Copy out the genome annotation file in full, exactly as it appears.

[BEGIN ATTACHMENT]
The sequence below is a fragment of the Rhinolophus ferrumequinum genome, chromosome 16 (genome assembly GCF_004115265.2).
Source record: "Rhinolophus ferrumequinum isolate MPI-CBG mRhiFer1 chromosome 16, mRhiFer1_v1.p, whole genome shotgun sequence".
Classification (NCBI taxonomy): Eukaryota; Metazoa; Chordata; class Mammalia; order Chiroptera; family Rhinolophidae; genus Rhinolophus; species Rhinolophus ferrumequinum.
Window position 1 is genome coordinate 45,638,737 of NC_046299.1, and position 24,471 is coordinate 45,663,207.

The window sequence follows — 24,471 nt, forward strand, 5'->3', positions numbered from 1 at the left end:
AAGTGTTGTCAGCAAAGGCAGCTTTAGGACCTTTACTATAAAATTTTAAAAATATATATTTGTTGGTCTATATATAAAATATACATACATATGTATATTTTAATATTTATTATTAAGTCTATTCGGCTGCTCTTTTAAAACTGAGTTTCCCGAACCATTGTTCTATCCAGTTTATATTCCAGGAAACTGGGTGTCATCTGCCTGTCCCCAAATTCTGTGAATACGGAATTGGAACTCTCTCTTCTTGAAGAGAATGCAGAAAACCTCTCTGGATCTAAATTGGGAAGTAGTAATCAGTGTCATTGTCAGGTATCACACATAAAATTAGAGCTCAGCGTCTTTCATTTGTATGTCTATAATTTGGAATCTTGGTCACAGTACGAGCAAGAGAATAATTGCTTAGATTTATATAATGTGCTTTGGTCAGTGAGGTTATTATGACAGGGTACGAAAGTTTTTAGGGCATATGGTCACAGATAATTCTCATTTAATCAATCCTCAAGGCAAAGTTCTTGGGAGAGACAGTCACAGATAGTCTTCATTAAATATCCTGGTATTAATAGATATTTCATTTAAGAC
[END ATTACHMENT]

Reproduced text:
The sequence below is a fragment of the Rhinolophus ferrumequinum genome, chromosome 16 (genome assembly GCF_004115265.2).
Source record: "Rhinolophus ferrumequinum isolate MPI-CBG mRhiFer1 chromosome 16, mRhiFer1_v1.p, whole genome shotgun sequence".
Classification (NCBI taxonomy): Eukaryota; Metazoa; Chordata; class Mammalia; order Chiroptera; family Rhinolophidae; genus Rhinolophus; species Rhinolophus ferrumequinum.
Window position 1 is genome coordinate 45,638,737 of NC_046299.1, and position 24,471 is coordinate 45,663,207.

The window sequence follows — 24,471 nt, forward strand, 5'->3', positions numbered from 1 at the left end:
AAGTGTTGTCAGCAAAGGCAGCTTTAGGACCTTTACTATAAAATTTTAAAAATATATATTTGTTGGTCTATATATAAAATATACATACATATGTATATTTTAATATTTATTATTAAGTCTATTCGGCTGCTCTTTTAAAACTGAGTTTCCCGAACCATTGTTCTATCCAGTTTATATTCCAGGAAACTGGGTGTCATCTGCCTGTCCCCAAATTCTGTGAATACGGAATTGGAACTCTCTCTTCTTGAAGAGAATGCAGAAAACCTCTCTGGATCTAAATTGGGAAGTAGTAATCAGTGTCATTGTCAGGTATCACACATAAAATTAGAGCTCAGCGTCTTTCATTTGTATGTCTATAATTTGGAATCTTGGTCACAGTACGAGCAAGAGAATAATTGCTTAGATTTATATAATGTGCTTTGGTCAGTGAGGTTATTATGACAGGGTACGAAAGTTTTTAGGGCATATGGTCACAGATAATTCTCATTTAATCAATCCTCAAGGCAAAGTTCTTGGGAGAGACAGTCACAGATAGTCTTCATTAAATATCCTGGTATTAATAGATATTTCATTTAAGAC